BasketDogs Resume Action Hosting App State

He's had all the week to evaluate opening-night results. Then again, there wasn't much more Rick Stansbury had to say today than he did immediately after Mississippi State's debut victory over Tennessee State. "It's very obvious, there are a lot of things we have to get better at."

Quickly, too, since the Bulldogs are back in action tomorrow evening against a higher grade of opponent. Mississippi State (1-0) hosts Appalachian State in a 7:00 contest Friday in Humphrey Coliseum. A special $5 ticket is available for both this game and Monday's 7:00 contest with Detroit, with walk-up sales only for each.

The Mountaineers of the Southern Conference are 2-0. This is the first-ever meeting of the programs, and well-worth watching based on Stansbury's scouting.

"I don't know if anybody here knows how good Appalachian State is. They have the (SC) Player of the Year back in Donald Sims; and Omar Carter, the transfer from College of Charleston who was player of the year in that league. They've got really, really good guards, their big guys are mobile."

The guards are indeed really good based on the first two games as well as past honors. 6-1 junior Sims is putting up 19.5 points with 5.5 assists, while 6-5 junior Carter is the big gunner at 27.5 points. Those ‘bigs' aren't all that vertical at 6-7 and 6-6, but do bring some bulk to the lane. And as Stansbury said, the whole squad can get down the court in a hurry.

"They're a good team, the score in a lot of different ways. They won at Tulsa, and that tells you how good they are. They didn't just win by three points, it was a 10-12 point game most of the way. And they're averaging 95 points."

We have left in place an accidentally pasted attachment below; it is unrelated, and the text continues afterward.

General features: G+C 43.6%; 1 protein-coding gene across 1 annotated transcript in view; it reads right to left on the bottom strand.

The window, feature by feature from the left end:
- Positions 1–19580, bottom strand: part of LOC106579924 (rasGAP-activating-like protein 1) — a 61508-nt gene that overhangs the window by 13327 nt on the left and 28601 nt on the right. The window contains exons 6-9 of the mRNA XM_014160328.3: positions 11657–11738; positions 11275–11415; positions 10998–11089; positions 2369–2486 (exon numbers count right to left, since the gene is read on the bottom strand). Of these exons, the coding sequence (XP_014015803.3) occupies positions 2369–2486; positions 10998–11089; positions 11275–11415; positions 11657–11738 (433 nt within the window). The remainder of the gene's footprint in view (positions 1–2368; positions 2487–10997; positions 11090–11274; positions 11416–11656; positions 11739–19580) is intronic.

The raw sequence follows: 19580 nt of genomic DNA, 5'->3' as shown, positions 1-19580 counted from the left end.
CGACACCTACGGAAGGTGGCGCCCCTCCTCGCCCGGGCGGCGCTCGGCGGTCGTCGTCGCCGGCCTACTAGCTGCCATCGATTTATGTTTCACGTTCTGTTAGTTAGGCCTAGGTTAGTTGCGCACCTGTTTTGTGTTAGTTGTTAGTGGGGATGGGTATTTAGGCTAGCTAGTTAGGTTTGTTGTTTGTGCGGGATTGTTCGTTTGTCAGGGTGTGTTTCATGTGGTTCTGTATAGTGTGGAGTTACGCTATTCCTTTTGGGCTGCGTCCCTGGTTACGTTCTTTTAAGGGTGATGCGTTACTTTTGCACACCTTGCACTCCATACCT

Many years a Bulldog team would have opened the non-conference schedule with that sort of output. Not this year or this team, or at least not yet. Last Friday began the first phase of 2010-11 for State, the stretch of November and early December games where neither C/F Renardo Sidney nor G Dee Bost are available due to suspensions. So Stansbury had to use an ‘interim' sort of lineup against TSU…and then spent the whole evening shuttling other Dogs in and out. State did well to get away with a low-key opening win under those circumstances.

This time, though, the coach has some harder choices to make and no margin for lineup error against a much better opponent. Then there are all the technical and tactical issues exposed in game-one to address.

Beginning with the quarterback. "We've got to find some other ways for our point guard to get in that lane and create some easy baskets." Third-year soph G Twany Beckham got the starting call based on experience and is listed to open tomorrow as well. Beckham worked 13 minutes with no points, four misses, and no assists, though he did get to four rebounds. "I think Twany has more ability," Stansbury said. The question is can Beckham show it, as well as force issues on defenses.

Junior transfer Brian Bryant, now, showed no hesitations in his MSU debut and ended up with twice Beckham's minutes along with seven points and six assists off the bench. That raised the obvious question of Bryant possibly being promoted; Stansbury won't commit to that yet.

"I'm good with Brian. It's harder on him because he's out there learning while other people are learning, too. He can do a lot more than he's doing, I think he's played a little up-tight." Such as by missing some of his open shots created by quick attacks of the lane. Stansbury is confident Bryant will convert those attempts as he settles into senior college speed, and the transfer certainly provides something this offense needs.

As for the other end, both point guards have much left to learn. "They have to keep guys out of the lane. We've struggled guarding guards up to this point."

At least out front Stansbury has viable options. It's a tougher call closer to the goal, though if C Elgin Bailey were healthy now he'd have the lane filled. Literally, at 276 pounds. But of course he isn't entirely healthy and might not be until March according to his coach. The result is obvious.